Silicon light switch is electric

June 29/July 6, 2005

One way to make computer chips faster is to replace the metal connections between circuits with optical links.

Researchers from Cornell University have made a relatively small silicon device that uses an electric field to switch a light beam on and off. The device could eventually be used to speed data interchange between chips or among different parts of chips, resulting in faster computer chips.

The researchers' electro-optic modulator is a ring 12-micron-diameter that traps light, and a nearby light channel. An electrical signal changes the way the light in the ring interacts with the light in the channel, effectively turning it on or off. A micron is one thousandth of a millimeter.

When the circumference of the ring is a whole number times the wavelength of the light -- in this case 24 times -- the light resonates in the ring and is blocked from passing through the waveguide. An electric field, however, can change the ring's refractive index, making the wavelengths no longer resonate. This allows the light to flow through the waveguide, turning the switch on. The refractive index indicates the angle that light bends at the border of a material; this phenomenon is responsible for the illusion that a straw bends at a liquid surface.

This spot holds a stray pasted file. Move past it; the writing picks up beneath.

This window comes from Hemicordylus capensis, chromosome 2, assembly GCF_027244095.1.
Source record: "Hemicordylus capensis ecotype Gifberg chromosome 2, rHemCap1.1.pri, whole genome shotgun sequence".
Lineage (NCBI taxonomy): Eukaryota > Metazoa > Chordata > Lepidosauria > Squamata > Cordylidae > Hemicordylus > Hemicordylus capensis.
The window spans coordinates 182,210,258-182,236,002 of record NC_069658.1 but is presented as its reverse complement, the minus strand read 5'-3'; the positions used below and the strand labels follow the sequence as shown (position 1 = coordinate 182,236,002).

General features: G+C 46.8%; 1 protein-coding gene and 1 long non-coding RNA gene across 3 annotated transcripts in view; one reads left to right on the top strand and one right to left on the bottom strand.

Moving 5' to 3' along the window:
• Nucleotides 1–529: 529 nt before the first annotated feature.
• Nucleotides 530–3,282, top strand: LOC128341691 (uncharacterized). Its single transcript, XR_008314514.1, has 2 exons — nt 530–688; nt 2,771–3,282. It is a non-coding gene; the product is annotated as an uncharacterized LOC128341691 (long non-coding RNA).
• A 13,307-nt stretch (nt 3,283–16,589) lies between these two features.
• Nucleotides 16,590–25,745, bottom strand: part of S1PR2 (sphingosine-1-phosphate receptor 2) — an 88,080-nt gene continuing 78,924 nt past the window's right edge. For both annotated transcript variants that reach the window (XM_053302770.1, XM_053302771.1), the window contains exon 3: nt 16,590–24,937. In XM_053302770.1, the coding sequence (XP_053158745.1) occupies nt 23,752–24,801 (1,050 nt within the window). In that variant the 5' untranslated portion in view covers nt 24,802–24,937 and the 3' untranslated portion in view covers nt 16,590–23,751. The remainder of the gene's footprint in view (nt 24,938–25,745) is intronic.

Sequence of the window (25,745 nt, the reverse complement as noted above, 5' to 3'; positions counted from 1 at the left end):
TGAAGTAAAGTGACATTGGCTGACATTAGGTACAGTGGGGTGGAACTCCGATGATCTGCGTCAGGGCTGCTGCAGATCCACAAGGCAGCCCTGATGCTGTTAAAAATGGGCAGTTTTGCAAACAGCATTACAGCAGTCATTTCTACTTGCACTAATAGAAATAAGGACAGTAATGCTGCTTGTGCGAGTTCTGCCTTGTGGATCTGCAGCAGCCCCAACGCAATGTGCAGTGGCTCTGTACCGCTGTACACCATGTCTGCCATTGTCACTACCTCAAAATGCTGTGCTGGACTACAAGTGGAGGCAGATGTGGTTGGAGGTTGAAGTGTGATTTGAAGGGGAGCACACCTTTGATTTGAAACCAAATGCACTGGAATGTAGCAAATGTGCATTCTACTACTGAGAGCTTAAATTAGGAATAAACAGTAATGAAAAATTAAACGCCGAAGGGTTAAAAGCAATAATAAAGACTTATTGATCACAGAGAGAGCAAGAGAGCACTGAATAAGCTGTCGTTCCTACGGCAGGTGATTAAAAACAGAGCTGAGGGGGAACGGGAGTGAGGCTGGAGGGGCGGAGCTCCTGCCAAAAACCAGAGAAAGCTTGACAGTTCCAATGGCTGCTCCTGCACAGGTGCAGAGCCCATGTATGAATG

The researchers tested the electro-optic modulator with 1.5-gigabit-per-second electronic signals. This is close to half the speed of today's fastest desktop computer chips. It should be possible to increase signal rates to more than 5 gigabits per second, according to the researchers.

The researchers' next step is to make the device able to withstand the rigors of practical use, including variations in temperature.

The device could be ready for practical use in five to ten years, according to the researchers. The work appeared in the May 19, 2005 issue of Nature (Micrometer-Scale Silicon Electro-Optic Modulator).

Page One

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